A 61 year old male with a history of hiatal hernia, paroxysmal atrial fibrillation on aspirin, hypertension, and diverticulosis presented with non-bloody emesis and blood-tinged diarrhea. He reported many sick contacts with similar symptoms. The patient was admitted to the hospital for dehydration secondary to presumed gastroenteritis. Upon admission, patient complained of increased lightheadedness and was significantly orthostatic.
The following morning, the patient had a large bright red bloody bowel movement. His hemoglobin dropped from 12.6 g/dL to 6.9 g/dL. The gastroenterology service was consulted and an esophagogastroduodenoscopy (EGD) was performed. This revealed a large hiatal hernia in the distal esophagus, with an actively oozing lesion within the hiatal hernia (Cameron lesion). The lesion was injected with epinephrine and one hemoclip was used. There were no active bleeds on endoscopy after the intervention. Patient was transfused four units of blood while in the hospital and did not have any further clinical signs of bleeding. He was discharged on an oral proton pump inhibitor (PPI) once daily. The patient has been followed up in the outpatient setting and has had no further incidence of upper gastrointestinal bleed.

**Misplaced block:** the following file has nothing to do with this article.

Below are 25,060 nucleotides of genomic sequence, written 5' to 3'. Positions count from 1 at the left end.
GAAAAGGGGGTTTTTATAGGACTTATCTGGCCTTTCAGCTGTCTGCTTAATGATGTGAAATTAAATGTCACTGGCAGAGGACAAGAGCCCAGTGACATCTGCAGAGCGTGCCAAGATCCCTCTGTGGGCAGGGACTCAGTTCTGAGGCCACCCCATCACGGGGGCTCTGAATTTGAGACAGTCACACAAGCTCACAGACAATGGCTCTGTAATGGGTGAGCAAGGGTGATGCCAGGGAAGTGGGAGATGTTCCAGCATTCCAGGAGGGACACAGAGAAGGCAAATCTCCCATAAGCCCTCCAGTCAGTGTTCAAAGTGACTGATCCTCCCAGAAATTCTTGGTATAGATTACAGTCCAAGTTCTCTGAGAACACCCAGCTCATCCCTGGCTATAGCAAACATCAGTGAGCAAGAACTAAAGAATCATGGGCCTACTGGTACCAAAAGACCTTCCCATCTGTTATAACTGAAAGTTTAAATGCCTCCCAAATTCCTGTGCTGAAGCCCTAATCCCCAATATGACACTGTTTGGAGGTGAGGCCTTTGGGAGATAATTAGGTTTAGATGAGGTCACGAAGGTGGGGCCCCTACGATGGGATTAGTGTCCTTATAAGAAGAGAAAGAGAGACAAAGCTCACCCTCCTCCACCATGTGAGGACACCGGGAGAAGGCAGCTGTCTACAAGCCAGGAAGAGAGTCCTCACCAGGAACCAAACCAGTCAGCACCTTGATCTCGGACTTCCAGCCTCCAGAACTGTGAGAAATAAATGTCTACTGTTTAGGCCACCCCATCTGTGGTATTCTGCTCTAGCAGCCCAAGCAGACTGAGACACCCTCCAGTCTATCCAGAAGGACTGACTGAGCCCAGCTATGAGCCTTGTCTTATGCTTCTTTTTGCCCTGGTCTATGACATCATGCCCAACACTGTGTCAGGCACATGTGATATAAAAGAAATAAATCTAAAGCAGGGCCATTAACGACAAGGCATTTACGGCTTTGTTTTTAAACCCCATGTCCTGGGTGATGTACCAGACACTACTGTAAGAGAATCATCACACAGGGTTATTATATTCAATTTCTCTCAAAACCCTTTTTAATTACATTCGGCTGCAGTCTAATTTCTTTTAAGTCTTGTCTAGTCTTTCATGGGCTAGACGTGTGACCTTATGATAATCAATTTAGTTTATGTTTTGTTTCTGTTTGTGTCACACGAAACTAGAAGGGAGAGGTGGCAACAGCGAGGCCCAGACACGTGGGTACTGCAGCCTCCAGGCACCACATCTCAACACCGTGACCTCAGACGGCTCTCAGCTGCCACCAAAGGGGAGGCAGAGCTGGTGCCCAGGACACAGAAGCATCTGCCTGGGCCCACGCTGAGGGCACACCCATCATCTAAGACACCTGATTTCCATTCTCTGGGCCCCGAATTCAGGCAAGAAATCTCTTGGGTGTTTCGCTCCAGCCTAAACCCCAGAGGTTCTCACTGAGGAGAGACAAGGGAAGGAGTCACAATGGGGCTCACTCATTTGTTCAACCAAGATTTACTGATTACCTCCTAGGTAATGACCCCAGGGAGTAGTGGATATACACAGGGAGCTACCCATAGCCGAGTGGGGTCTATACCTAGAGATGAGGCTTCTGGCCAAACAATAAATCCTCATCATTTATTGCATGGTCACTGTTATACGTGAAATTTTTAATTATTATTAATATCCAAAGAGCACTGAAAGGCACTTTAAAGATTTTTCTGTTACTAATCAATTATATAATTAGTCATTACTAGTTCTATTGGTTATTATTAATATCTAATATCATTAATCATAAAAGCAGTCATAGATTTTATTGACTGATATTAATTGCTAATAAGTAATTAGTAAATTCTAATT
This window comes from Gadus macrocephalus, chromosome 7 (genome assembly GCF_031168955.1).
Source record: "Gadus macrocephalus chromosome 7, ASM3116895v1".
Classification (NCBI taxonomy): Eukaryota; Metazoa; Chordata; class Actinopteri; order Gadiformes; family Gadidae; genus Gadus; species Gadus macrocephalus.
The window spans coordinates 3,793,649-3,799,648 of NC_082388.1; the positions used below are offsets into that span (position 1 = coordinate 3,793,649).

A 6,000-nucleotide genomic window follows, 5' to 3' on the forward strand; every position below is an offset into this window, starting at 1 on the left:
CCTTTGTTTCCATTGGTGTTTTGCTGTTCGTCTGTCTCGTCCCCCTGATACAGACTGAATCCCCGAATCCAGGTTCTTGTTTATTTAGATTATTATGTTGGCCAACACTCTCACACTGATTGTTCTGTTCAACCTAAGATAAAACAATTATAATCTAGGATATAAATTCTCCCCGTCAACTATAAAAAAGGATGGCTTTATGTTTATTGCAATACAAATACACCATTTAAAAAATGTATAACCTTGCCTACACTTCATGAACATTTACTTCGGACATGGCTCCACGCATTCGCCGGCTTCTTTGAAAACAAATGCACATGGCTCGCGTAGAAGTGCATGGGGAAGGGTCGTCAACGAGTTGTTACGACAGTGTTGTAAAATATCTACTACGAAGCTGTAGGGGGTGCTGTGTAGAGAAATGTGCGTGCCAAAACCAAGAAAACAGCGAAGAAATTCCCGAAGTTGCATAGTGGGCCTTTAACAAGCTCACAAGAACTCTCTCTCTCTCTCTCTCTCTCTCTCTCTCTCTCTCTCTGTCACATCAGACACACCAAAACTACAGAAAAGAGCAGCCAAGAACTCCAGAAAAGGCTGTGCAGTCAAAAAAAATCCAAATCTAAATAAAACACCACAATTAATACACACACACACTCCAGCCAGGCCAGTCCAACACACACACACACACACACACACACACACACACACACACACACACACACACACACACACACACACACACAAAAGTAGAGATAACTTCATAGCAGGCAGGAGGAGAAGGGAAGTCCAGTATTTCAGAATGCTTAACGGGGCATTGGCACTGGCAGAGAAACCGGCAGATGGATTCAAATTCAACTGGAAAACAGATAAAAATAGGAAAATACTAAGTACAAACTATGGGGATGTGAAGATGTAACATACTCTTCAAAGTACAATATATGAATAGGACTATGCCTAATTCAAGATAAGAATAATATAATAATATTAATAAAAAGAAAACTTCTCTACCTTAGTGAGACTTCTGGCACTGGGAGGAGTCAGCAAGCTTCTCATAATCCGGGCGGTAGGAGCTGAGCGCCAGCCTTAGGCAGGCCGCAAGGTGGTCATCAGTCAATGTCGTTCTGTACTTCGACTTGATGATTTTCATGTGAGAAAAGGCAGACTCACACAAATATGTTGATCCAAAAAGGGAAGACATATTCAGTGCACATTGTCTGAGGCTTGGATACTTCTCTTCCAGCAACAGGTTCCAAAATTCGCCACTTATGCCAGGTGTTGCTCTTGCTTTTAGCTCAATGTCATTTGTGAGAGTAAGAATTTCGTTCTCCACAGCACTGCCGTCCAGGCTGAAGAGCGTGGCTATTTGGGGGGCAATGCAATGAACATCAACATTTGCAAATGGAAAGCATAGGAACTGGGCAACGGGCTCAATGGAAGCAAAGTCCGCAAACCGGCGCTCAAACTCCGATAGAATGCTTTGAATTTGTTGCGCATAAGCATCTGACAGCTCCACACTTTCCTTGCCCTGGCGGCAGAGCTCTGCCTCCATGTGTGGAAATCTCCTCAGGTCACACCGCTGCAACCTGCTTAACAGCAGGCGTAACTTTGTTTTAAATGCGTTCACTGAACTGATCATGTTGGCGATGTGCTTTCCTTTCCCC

Cameron lesions are linear gastric erosions or ulcers that are present along the mucosal folds located distally within a hiatal hernia. They are often an incidental finding, and are present in approximately 5% of patients with hiatal hernias.
Cameron lesions more commonly present with chronic gastrointestinal bleeds with iron deficiency anemia. These lesions rarely present with acute gastrointestinal bleeds as was the case with our patient. The gold standard for diagnosis is EGD. However, this lesion is also commonly missed on endoscopy.
Historically, treatment involves twice daily PPI and iron replacement therapy. To our knowledge there are no studies that compare different treatment options for Cameron lesions (likely due to the rarity of the disease). Our patient was treated by endoscopic intervention along with once daily PPI with good results. This suggests that the typical double dose PPI may not be necessary for every patient with this lesion, although more data is needed.
Cameron lesions are a rare cause of acute upper gastrointestinal bleed. Diagnosis is made by EGD, although this may miss lesions as well. More data is needed to determine the optimal treatment regimen for this lesion.